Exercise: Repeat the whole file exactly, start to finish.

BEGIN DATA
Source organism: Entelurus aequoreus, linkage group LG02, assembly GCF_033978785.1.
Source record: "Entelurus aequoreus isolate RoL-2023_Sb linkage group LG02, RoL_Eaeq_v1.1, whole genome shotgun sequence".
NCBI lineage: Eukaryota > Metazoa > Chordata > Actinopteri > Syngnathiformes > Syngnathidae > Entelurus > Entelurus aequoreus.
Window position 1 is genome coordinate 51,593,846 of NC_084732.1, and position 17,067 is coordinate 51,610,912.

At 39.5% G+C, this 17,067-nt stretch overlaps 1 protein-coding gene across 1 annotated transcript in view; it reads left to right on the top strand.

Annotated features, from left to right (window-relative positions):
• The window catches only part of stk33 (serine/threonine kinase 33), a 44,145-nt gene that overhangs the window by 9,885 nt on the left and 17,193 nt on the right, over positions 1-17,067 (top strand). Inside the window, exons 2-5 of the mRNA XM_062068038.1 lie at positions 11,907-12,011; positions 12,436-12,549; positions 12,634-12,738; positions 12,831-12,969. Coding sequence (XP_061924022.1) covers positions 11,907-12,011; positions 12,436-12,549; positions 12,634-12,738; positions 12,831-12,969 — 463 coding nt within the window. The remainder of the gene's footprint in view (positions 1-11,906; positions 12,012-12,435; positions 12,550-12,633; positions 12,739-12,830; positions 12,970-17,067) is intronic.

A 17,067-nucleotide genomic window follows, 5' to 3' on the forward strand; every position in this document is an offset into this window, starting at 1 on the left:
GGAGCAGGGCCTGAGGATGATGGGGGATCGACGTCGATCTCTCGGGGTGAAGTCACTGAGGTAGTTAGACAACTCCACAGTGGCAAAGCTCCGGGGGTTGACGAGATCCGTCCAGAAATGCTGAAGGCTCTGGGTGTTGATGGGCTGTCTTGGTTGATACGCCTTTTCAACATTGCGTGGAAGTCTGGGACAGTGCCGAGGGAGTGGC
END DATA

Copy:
Source organism: Entelurus aequoreus, linkage group LG02, assembly GCF_033978785.1.
Source record: "Entelurus aequoreus isolate RoL-2023_Sb linkage group LG02, RoL_Eaeq_v1.1, whole genome shotgun sequence".
NCBI lineage: Eukaryota > Metazoa > Chordata > Actinopteri > Syngnathiformes > Syngnathidae > Entelurus > Entelurus aequoreus.
Window position 1 is genome coordinate 51,593,846 of NC_084732.1, and position 17,067 is coordinate 51,610,912.

At 39.5% G+C, this 17,067-nt stretch overlaps 1 protein-coding gene across 1 annotated transcript in view; it reads left to right on the top strand.

Annotated features, from left to right (window-relative positions):
• The window catches only part of stk33 (serine/threonine kinase 33), a 44,145-nt gene that overhangs the window by 9,885 nt on the left and 17,193 nt on the right, over positions 1-17,067 (top strand). Inside the window, exons 2-5 of the mRNA XM_062068038.1 lie at positions 11,907-12,011; positions 12,436-12,549; positions 12,634-12,738; positions 12,831-12,969. Coding sequence (XP_061924022.1) covers positions 11,907-12,011; positions 12,436-12,549; positions 12,634-12,738; positions 12,831-12,969 — 463 coding nt within the window. The remainder of the gene's footprint in view (positions 1-11,906; positions 12,012-12,435; positions 12,550-12,633; positions 12,739-12,830; positions 12,970-17,067) is intronic.

A 17,067-nucleotide genomic window follows, 5' to 3' on the forward strand; every position in this document is an offset into this window, starting at 1 on the left:
GGAGCAGGGCCTGAGGATGATGGGGGATCGACGTCGATCTCTCGGGGTGAAGTCACTGAGGTAGTTAGACAACTCCACAGTGGCAAAGCTCCGGGGGTTGACGAGATCCGTCCAGAAATGCTGAAGGCTCTGGGTGTTGATGGGCTGTCTTGGTTGATACGCCTTTTCAACATTGCGTGGAAGTCTGGGACAGTGCCGAGGGAGTGGC